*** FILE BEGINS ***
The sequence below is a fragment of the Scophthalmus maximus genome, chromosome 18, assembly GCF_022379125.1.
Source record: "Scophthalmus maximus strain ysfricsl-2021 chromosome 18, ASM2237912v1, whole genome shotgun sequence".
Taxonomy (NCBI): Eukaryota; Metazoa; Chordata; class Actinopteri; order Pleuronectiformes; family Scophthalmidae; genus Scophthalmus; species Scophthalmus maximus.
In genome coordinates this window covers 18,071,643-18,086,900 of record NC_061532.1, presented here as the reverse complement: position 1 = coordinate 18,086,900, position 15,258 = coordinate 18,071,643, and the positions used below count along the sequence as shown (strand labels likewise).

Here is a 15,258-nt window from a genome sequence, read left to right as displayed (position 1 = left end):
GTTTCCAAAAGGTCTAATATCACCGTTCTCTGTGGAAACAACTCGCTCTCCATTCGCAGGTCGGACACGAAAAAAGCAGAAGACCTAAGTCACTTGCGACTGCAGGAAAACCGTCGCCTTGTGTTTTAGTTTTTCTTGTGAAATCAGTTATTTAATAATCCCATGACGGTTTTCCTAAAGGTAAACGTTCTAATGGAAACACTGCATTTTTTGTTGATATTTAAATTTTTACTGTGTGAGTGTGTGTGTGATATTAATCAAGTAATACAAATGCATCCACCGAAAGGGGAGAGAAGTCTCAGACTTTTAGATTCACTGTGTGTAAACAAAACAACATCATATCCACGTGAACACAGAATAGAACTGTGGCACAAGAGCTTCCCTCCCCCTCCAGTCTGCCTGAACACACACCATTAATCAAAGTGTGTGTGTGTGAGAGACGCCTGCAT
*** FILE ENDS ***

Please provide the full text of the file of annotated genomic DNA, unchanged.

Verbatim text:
The sequence below is a fragment of the Scophthalmus maximus genome, chromosome 18, assembly GCF_022379125.1.
Source record: "Scophthalmus maximus strain ysfricsl-2021 chromosome 18, ASM2237912v1, whole genome shotgun sequence".
Taxonomy (NCBI): Eukaryota; Metazoa; Chordata; class Actinopteri; order Pleuronectiformes; family Scophthalmidae; genus Scophthalmus; species Scophthalmus maximus.
In genome coordinates this window covers 18,071,643-18,086,900 of record NC_061532.1, presented here as the reverse complement: position 1 = coordinate 18,086,900, position 15,258 = coordinate 18,071,643, and the positions used below count along the sequence as shown (strand labels likewise).

Here is a 15,258-nt window from a genome sequence, read left to right as displayed (position 1 = left end):
GTTTCCAAAAGGTCTAATATCACCGTTCTCTGTGGAAACAACTCGCTCTCCATTCGCAGGTCGGACACGAAAAAAGCAGAAGACCTAAGTCACTTGCGACTGCAGGAAAACCGTCGCCTTGTGTTTTAGTTTTTCTTGTGAAATCAGTTATTTAATAATCCCATGACGGTTTTCCTAAAGGTAAACGTTCTAATGGAAACACTGCATTTTTTGTTGATATTTAAATTTTTACTGTGTGAGTGTGTGTGTGATATTAATCAAGTAATACAAATGCATCCACCGAAAGGGGAGAGAAGTCTCAGACTTTTAGATTCACTGTGTGTAAACAAAACAACATCATATCCACGTGAACACAGAATAGAACTGTGGCACAAGAGCTTCCCTCCCCCTCCAGTCTGCCTGAACACACACCATTAATCAAAGTGTGTGTGTGTGAGAGACGCCTGCAT